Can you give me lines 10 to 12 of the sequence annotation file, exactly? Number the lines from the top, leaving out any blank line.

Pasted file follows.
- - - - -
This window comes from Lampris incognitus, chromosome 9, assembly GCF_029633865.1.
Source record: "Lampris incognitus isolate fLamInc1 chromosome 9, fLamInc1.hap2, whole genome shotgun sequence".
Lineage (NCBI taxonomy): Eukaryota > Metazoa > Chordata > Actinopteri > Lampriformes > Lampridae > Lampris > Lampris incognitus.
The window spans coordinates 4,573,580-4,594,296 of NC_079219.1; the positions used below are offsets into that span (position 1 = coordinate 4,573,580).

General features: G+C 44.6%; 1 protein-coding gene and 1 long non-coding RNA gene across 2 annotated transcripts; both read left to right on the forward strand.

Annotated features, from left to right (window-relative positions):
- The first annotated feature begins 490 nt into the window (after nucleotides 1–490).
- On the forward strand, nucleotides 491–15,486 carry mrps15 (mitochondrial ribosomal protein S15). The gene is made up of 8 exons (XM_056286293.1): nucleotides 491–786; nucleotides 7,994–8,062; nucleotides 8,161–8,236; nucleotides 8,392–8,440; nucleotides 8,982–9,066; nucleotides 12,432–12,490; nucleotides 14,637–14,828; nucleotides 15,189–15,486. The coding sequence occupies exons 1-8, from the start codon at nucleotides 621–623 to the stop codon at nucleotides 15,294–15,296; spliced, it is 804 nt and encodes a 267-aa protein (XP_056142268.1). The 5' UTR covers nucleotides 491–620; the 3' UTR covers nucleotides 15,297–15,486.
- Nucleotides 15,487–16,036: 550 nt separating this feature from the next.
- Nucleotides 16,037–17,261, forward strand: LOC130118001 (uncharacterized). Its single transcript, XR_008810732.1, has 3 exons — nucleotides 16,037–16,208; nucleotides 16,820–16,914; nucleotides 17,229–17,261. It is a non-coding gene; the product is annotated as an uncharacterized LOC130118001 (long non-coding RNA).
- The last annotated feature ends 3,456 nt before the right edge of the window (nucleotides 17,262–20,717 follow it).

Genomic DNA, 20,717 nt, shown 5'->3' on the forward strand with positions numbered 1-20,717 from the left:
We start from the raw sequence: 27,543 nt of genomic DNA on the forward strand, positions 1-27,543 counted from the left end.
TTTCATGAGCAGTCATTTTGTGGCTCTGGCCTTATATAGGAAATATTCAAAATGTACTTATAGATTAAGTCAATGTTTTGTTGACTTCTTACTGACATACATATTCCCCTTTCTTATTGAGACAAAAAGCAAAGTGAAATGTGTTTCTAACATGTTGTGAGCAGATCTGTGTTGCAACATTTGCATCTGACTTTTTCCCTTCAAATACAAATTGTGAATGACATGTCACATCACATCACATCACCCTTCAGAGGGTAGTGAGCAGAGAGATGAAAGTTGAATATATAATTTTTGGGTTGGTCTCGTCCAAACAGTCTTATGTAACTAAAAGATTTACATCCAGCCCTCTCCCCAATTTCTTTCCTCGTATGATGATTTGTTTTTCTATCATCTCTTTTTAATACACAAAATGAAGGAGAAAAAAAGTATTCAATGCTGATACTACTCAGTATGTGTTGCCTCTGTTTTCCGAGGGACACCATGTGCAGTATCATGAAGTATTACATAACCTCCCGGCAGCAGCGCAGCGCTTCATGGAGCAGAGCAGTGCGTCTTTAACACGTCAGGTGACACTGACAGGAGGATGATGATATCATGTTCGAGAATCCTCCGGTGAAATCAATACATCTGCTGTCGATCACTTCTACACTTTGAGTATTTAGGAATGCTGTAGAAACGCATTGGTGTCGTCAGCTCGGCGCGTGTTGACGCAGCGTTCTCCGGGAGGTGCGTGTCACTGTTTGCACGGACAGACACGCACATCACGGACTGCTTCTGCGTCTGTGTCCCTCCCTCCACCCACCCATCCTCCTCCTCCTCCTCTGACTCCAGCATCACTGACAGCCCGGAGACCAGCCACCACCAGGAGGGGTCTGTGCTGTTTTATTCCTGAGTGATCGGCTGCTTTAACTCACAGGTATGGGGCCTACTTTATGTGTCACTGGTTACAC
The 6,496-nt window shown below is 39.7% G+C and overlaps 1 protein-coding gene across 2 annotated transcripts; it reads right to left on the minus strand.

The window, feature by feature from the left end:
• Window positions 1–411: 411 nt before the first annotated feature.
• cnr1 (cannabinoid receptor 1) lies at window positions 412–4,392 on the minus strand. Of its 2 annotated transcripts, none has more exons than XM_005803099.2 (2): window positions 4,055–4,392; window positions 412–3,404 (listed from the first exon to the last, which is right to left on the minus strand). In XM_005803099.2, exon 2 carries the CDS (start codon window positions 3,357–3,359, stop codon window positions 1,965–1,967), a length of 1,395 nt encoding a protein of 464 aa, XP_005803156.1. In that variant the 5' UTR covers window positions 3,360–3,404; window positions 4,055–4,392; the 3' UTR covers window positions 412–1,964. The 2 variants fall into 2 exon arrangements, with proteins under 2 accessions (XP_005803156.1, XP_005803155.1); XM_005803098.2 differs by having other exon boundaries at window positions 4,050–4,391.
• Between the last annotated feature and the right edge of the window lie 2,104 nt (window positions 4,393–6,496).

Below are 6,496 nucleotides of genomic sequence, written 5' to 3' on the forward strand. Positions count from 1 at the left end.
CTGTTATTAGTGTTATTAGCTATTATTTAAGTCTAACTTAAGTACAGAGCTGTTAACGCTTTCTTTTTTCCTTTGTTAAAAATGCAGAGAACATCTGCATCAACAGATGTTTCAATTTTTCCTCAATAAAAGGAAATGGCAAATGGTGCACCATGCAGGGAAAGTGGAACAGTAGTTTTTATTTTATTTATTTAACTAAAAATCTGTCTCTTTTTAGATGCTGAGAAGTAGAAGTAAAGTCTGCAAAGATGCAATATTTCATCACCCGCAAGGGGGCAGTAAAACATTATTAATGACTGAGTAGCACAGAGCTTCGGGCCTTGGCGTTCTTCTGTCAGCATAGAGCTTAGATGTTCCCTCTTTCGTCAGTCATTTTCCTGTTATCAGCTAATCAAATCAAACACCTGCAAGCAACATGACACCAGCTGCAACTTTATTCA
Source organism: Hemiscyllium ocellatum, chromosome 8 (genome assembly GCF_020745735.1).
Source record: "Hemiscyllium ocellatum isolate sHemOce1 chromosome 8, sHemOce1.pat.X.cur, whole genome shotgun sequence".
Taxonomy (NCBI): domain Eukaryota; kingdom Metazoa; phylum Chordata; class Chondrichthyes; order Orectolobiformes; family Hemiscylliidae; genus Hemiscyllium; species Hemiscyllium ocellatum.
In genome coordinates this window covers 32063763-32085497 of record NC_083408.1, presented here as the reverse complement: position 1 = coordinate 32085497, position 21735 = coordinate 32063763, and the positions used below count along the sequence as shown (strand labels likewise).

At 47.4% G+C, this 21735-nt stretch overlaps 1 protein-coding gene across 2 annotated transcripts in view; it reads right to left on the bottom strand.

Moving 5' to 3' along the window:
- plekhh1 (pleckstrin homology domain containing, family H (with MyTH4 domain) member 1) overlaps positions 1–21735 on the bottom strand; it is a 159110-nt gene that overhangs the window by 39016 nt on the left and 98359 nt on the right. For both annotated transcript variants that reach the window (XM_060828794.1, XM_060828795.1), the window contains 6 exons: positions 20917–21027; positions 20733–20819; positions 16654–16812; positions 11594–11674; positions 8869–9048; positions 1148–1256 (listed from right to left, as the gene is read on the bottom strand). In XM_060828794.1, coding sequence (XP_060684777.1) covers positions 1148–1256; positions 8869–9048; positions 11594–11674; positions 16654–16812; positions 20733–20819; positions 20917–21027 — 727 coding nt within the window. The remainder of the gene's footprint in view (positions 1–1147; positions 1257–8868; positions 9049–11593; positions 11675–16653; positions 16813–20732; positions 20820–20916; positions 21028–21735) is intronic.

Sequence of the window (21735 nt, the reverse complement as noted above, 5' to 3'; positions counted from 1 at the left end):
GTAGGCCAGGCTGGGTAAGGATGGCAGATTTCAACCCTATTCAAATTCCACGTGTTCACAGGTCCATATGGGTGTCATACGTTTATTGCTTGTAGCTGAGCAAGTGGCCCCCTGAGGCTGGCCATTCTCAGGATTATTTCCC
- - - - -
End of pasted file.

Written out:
- Nucleotides 16,037–17,261, forward strand: LOC130118001 (uncharacterized). Its single transcript, XR_008810732.1, has 3 exons — nucleotides 16,037–16,208; nucleotides 16,820–16,914; nucleotides 17,229–17,261. It is a non-coding gene; the product is annotated as an uncharacterized LOC130118001 (long non-coding RNA).
- The last annotated feature ends 3,456 nt before the right edge of the window (nucleotides 17,262–20,717 follow it).

Genomic DNA, 20,717 nt, shown 5'->3' on the forward strand with positions numbered 1-20,717 from the left: